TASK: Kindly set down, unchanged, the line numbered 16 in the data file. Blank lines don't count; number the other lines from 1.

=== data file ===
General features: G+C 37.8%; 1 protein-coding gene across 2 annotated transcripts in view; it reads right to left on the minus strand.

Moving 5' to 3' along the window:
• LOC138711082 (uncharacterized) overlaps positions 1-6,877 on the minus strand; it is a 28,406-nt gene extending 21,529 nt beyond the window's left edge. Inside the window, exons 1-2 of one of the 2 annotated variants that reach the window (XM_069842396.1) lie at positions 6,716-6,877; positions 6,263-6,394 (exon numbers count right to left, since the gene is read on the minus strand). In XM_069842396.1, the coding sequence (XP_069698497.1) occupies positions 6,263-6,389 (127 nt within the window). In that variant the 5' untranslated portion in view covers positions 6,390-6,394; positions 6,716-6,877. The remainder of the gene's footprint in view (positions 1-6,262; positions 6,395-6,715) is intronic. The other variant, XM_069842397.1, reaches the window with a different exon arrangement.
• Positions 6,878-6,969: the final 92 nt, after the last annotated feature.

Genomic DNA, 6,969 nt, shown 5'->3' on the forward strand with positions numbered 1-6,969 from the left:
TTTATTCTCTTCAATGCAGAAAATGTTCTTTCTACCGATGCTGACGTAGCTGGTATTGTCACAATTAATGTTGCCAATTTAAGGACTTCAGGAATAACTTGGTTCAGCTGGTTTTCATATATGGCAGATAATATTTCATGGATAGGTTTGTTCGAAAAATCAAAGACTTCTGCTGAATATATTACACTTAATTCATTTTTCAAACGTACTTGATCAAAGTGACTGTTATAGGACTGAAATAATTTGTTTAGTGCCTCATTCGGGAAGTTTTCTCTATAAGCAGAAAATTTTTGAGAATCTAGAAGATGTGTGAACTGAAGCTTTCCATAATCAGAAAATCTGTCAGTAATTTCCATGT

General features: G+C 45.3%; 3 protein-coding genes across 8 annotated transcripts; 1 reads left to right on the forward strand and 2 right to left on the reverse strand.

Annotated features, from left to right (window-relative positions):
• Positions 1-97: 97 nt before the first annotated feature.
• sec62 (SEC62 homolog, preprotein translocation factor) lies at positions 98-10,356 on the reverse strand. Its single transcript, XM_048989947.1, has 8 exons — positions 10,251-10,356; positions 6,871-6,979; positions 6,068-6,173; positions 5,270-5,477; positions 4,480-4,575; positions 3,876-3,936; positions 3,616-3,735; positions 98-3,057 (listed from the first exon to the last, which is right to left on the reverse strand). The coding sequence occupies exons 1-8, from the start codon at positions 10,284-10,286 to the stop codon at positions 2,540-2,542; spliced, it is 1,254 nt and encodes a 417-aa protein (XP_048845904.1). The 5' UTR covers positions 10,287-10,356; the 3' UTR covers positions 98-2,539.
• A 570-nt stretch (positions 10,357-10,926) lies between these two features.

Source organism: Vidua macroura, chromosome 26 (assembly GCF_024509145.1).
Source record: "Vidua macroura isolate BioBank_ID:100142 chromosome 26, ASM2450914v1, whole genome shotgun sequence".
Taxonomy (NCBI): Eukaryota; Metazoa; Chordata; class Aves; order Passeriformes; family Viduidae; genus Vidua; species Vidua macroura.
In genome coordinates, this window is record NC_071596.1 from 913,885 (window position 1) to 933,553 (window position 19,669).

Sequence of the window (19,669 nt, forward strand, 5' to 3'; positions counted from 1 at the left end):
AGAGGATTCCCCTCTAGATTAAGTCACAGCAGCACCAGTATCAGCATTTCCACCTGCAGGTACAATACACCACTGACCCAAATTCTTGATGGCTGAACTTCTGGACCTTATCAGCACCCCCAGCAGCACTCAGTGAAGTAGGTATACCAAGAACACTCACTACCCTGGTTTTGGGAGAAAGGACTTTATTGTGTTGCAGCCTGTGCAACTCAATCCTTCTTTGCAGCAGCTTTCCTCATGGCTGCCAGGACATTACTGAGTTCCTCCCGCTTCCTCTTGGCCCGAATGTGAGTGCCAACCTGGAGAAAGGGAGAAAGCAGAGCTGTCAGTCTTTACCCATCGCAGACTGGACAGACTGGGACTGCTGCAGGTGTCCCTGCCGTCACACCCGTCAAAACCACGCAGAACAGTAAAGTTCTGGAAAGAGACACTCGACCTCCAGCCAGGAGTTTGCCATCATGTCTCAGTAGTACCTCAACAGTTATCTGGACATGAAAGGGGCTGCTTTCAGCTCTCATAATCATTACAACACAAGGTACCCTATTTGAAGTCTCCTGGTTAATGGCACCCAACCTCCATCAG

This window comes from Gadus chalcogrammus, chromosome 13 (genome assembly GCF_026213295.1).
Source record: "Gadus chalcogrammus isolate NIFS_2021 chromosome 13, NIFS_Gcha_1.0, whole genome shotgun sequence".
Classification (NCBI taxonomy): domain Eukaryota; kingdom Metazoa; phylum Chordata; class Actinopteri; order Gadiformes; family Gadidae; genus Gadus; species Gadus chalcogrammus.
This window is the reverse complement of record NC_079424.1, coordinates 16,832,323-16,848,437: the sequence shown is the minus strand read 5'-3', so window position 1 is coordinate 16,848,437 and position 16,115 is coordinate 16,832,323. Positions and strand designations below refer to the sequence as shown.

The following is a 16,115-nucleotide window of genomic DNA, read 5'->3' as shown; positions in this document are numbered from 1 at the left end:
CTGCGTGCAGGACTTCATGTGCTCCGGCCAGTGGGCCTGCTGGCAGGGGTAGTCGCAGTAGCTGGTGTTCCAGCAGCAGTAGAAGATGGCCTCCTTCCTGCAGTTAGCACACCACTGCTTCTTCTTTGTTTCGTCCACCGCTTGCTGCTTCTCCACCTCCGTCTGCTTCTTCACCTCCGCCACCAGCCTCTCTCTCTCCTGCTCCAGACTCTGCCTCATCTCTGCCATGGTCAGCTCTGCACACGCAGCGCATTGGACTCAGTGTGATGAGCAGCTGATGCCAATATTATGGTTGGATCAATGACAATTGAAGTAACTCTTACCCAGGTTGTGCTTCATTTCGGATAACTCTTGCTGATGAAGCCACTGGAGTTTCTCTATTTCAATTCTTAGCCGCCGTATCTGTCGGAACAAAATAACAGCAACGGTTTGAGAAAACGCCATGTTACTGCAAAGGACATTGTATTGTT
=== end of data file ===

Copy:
Sequence of the window (19,669 nt, forward strand, 5' to 3'; positions counted from 1 at the left end):